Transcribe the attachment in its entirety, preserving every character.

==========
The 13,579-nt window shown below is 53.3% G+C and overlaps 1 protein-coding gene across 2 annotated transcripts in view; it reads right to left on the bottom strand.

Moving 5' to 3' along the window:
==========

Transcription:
The 13,579-nt window shown below is 53.3% G+C and overlaps 1 protein-coding gene across 2 annotated transcripts in view; it reads right to left on the bottom strand.

Moving 5' to 3' along the window: